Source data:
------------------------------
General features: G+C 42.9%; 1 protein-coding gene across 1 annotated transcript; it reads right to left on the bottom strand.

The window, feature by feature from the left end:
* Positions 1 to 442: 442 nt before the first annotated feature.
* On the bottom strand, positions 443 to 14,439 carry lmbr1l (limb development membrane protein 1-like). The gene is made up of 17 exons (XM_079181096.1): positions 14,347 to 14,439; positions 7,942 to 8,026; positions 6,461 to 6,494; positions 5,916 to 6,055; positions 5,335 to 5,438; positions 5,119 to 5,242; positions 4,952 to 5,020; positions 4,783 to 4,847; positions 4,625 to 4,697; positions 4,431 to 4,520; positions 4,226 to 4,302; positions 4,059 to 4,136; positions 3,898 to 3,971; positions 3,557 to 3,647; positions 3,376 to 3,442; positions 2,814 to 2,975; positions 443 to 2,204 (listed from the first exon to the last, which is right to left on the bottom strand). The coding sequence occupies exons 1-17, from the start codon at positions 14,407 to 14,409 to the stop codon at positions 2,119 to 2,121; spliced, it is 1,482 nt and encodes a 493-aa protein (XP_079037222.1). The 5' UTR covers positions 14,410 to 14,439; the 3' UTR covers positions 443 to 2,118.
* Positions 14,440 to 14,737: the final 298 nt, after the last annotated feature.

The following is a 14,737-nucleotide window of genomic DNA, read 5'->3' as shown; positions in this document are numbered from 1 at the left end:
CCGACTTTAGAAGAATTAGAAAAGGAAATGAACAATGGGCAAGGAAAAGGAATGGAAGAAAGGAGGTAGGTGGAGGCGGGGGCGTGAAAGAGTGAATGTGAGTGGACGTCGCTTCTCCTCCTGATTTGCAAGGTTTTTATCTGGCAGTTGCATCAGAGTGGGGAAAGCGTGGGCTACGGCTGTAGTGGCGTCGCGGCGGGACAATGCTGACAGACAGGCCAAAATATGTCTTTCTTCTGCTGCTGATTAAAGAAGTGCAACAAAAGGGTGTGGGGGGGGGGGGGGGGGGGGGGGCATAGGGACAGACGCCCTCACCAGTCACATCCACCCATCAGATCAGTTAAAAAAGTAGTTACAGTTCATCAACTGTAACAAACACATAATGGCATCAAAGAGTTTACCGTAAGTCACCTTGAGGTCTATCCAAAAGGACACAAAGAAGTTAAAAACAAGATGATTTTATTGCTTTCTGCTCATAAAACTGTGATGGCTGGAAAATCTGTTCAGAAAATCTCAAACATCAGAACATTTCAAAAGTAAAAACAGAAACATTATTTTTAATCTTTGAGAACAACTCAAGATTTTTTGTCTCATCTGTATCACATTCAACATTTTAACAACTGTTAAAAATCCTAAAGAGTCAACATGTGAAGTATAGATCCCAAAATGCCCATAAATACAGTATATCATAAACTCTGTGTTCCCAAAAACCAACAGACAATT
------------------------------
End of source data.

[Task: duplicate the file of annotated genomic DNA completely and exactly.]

General features: G+C 42.9%; 1 protein-coding gene across 1 annotated transcript; it reads right to left on the bottom strand.

The window, feature by feature from the left end:
* Positions 1 to 442: 442 nt before the first annotated feature.
* On the bottom strand, positions 443 to 14,439 carry lmbr1l (limb development membrane protein 1-like). The gene is made up of 17 exons (XM_079181096.1): positions 14,347 to 14,439; positions 7,942 to 8,026; positions 6,461 to 6,494; positions 5,916 to 6,055; positions 5,335 to 5,438; positions 5,119 to 5,242; positions 4,952 to 5,020; positions 4,783 to 4,847; positions 4,625 to 4,697; positions 4,431 to 4,520; positions 4,226 to 4,302; positions 4,059 to 4,136; positions 3,898 to 3,971; positions 3,557 to 3,647; positions 3,376 to 3,442; positions 2,814 to 2,975; positions 443 to 2,204 (listed from the first exon to the last, which is right to left on the bottom strand). The coding sequence occupies exons 1-17, from the start codon at positions 14,407 to 14,409 to the stop codon at positions 2,119 to 2,121; spliced, it is 1,482 nt and encodes a 493-aa protein (XP_079037222.1). The 5' UTR covers positions 14,410 to 14,439; the 3' UTR covers positions 443 to 2,118.
* Positions 14,440 to 14,737: the final 298 nt, after the last annotated feature.

The following is a 14,737-nucleotide window of genomic DNA, read 5'->3' as shown; positions in this document are numbered from 1 at the left end:
CCGACTTTAGAAGAATTAGAAAAGGAAATGAACAATGGGCAAGGAAAAGGAATGGAAGAAAGGAGGTAGGTGGAGGCGGGGGCGTGAAAGAGTGAATGTGAGTGGACGTCGCTTCTCCTCCTGATTTGCAAGGTTTTTATCTGGCAGTTGCATCAGAGTGGGGAAAGCGTGGGCTACGGCTGTAGTGGCGTCGCGGCGGGACAATGCTGACAGACAGGCCAAAATATGTCTTTCTTCTGCTGCTGATTAAAGAAGTGCAACAAAAGGGTGTGGGGGGGGGGGGGGGGGGGGGGGCATAGGGACAGACGCCCTCACCAGTCACATCCACCCATCAGATCAGTTAAAAAAGTAGTTACAGTTCATCAACTGTAACAAACACATAATGGCATCAAAGAGTTTACCGTAAGTCACCTTGAGGTCTATCCAAAAGGACACAAAGAAGTTAAAAACAAGATGATTTTATTGCTTTCTGCTCATAAAACTGTGATGGCTGGAAAATCTGTTCAGAAAATCTCAAACATCAGAACATTTCAAAAGTAAAAACAGAAACATTATTTTTAATCTTTGAGAACAACTCAAGATTTTTTGTCTCATCTGTATCACATTCAACATTTTAACAACTGTTAAAAATCCTAAAGAGTCAACATGTGAAGTATAGATCCCAAAATGCCCATAAATACAGTATATCATAAACTCTGTGTTCCCAAAAACCAACAGACAATT